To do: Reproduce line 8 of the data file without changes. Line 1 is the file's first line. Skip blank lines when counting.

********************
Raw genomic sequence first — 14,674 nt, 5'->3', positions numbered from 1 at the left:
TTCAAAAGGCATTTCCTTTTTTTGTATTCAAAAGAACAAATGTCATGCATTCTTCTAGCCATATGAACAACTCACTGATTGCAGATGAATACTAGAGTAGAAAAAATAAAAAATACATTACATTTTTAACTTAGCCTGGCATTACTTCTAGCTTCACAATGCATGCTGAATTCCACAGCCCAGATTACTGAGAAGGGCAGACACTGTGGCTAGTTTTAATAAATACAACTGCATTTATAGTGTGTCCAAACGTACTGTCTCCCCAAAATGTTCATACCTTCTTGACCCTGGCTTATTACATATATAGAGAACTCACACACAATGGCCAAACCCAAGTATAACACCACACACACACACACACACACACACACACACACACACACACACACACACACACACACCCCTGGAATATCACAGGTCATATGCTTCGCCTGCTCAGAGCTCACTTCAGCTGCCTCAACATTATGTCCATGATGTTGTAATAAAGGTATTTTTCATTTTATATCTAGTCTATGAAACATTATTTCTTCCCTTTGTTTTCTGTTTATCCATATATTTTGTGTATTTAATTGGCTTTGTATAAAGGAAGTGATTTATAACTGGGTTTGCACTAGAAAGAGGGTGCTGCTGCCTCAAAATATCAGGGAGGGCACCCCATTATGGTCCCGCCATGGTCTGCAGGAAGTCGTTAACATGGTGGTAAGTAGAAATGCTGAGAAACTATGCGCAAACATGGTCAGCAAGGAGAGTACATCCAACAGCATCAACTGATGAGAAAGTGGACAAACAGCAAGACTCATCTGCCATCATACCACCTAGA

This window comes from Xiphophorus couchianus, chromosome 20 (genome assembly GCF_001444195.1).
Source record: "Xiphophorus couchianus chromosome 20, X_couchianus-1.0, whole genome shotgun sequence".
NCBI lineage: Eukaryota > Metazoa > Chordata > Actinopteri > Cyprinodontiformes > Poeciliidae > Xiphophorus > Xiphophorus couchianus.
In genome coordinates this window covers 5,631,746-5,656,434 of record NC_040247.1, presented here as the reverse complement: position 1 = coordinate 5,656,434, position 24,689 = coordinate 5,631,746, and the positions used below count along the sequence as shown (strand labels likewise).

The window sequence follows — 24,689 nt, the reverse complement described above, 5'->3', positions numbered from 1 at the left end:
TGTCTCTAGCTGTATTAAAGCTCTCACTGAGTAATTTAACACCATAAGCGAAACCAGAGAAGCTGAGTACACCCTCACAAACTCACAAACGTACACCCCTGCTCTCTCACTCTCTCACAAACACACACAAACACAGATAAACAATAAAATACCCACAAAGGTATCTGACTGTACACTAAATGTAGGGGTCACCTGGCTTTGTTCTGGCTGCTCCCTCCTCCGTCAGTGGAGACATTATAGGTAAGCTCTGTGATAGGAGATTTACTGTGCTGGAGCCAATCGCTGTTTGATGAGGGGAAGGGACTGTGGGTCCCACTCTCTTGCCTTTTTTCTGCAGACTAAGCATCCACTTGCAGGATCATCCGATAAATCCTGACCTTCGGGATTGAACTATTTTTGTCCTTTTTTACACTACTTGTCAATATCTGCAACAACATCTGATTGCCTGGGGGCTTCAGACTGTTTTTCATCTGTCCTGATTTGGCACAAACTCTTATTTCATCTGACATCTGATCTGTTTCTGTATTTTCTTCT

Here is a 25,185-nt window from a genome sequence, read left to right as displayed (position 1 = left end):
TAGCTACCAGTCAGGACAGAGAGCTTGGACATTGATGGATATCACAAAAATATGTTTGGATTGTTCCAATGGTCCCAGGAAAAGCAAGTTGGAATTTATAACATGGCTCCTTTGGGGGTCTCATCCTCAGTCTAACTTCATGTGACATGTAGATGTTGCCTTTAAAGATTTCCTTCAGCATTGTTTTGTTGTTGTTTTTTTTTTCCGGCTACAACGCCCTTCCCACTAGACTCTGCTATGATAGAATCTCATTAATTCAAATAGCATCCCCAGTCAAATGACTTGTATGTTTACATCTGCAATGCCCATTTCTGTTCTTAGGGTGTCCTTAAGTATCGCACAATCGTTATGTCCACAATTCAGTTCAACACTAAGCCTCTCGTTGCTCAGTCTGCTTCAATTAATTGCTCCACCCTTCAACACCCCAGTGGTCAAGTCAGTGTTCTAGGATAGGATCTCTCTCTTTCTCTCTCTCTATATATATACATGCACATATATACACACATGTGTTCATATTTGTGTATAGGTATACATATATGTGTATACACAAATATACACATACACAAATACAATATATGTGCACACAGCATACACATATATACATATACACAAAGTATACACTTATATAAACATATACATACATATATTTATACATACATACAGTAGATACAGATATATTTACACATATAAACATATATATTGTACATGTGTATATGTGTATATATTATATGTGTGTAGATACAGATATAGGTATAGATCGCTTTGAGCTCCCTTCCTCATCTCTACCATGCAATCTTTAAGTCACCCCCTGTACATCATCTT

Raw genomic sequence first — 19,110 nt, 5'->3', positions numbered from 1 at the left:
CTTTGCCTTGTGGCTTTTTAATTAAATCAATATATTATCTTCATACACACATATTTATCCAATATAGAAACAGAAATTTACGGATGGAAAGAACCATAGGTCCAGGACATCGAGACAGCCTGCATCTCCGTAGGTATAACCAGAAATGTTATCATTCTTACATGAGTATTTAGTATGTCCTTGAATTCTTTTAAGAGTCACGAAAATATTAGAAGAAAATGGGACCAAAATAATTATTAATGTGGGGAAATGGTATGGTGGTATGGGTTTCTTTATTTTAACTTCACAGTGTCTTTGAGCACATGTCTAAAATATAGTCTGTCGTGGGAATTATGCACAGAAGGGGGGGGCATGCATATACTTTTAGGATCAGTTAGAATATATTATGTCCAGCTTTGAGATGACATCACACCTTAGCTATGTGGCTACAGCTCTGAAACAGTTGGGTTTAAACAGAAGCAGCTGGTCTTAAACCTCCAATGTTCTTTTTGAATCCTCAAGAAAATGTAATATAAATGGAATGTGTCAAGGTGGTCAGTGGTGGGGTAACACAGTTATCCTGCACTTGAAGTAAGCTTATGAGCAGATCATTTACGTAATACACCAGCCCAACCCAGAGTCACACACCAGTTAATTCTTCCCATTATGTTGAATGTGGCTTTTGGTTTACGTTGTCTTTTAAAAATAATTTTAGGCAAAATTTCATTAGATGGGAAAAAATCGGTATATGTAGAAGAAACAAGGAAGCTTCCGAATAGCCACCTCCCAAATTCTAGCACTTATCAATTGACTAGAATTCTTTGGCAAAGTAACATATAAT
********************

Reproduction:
TGTCTCTAGCTGTATTAAAGCTCTCACTGAGTAATTTAACACCATAAGCGAAACCAGAGAAGCTGAGTACACCCTCACAAACTCACAAACGTACACCCCTGCTCTCTCACTCTCTCACAAACACACACAAACACAGATAAACAATAAAATACCCACAAAGGTATCTGACTGTACACTAAATGTAGGGGTCACCTGGCTTTGTTCTGGCTGCTCCCTCCTCCGTCAGTGGAGACATTATAGGTAAGCTCTGTGATAGGAGATTTACTGTGCTGGAGCCAATCGCTGTTTGATGAGGGGAAGGGACTGTGGGTCCCACTCTCTTGCCTTTTTTCTGCAGACTAAGCATCCACTTGCAGGATCATCCGATAAATCCTGACCTTCGGGATTGAACTATTTTTGTCCTTTTTTACACTACTTGTCAATATCTGCAACAACATCTGATTGCCTGGGGGCTTCAGACTGTTTTTCATCTGTCCTGATTTGGCACAAACTCTTATTTCATCTGACATCTGATCTGTTTCTGTATTTTCTTCT